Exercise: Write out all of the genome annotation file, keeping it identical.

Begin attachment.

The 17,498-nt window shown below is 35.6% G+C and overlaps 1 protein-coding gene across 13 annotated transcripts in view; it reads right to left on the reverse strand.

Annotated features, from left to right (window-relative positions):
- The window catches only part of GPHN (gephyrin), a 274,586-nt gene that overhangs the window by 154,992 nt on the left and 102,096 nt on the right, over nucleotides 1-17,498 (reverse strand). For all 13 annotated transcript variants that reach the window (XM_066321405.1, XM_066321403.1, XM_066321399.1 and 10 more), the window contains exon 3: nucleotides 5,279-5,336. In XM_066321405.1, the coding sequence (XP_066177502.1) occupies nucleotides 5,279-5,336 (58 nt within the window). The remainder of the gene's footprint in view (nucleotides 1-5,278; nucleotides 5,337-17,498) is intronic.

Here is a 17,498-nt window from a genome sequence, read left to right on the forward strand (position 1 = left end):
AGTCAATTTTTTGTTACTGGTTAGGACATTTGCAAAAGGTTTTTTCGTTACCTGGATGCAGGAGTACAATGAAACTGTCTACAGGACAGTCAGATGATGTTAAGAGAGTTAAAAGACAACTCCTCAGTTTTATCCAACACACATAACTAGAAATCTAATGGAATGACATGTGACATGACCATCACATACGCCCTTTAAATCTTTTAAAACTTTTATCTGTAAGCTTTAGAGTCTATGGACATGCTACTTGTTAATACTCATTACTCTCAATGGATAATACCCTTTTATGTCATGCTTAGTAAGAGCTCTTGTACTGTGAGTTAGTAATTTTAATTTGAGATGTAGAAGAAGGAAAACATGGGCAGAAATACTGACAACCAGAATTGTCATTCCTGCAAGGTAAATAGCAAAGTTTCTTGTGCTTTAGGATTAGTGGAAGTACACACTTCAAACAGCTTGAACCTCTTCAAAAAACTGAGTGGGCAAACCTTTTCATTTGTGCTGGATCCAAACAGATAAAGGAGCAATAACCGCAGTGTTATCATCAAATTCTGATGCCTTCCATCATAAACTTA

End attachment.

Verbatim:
The 17,498-nt window shown below is 35.6% G+C and overlaps 1 protein-coding gene across 13 annotated transcripts in view; it reads right to left on the reverse strand.

Annotated features, from left to right (window-relative positions):
- The window catches only part of GPHN (gephyrin), a 274,586-nt gene that overhangs the window by 154,992 nt on the left and 102,096 nt on the right, over nucleotides 1-17,498 (reverse strand). For all 13 annotated transcript variants that reach the window (XM_066321405.1, XM_066321403.1, XM_066321399.1 and 10 more), the window contains exon 3: nucleotides 5,279-5,336. In XM_066321405.1, the coding sequence (XP_066177502.1) occupies nucleotides 5,279-5,336 (58 nt within the window). The remainder of the gene's footprint in view (nucleotides 1-5,278; nucleotides 5,337-17,498) is intronic.

Here is a 17,498-nt window from a genome sequence, read left to right on the forward strand (position 1 = left end):
AGTCAATTTTTTGTTACTGGTTAGGACATTTGCAAAAGGTTTTTTCGTTACCTGGATGCAGGAGTACAATGAAACTGTCTACAGGACAGTCAGATGATGTTAAGAGAGTTAAAAGACAACTCCTCAGTTTTATCCAACACACATAACTAGAAATCTAATGGAATGACATGTGACATGACCATCACATACGCCCTTTAAATCTTTTAAAACTTTTATCTGTAAGCTTTAGAGTCTATGGACATGCTACTTGTTAATACTCATTACTCTCAATGGATAATACCCTTTTATGTCATGCTTAGTAAGAGCTCTTGTACTGTGAGTTAGTAATTTTAATTTGAGATGTAGAAGAAGGAAAACATGGGCAGAAATACTGACAACCAGAATTGTCATTCCTGCAAGGTAAATAGCAAAGTTTCTTGTGCTTTAGGATTAGTGGAAGTACACACTTCAAACAGCTTGAACCTCTTCAAAAAACTGAGTGGGCAAACCTTTTCATTTGTGCTGGATCCAAACAGATAAAGGAGCAATAACCGCAGTGTTATCATCAAATTCTGATGCCTTCCATCATAAACTTA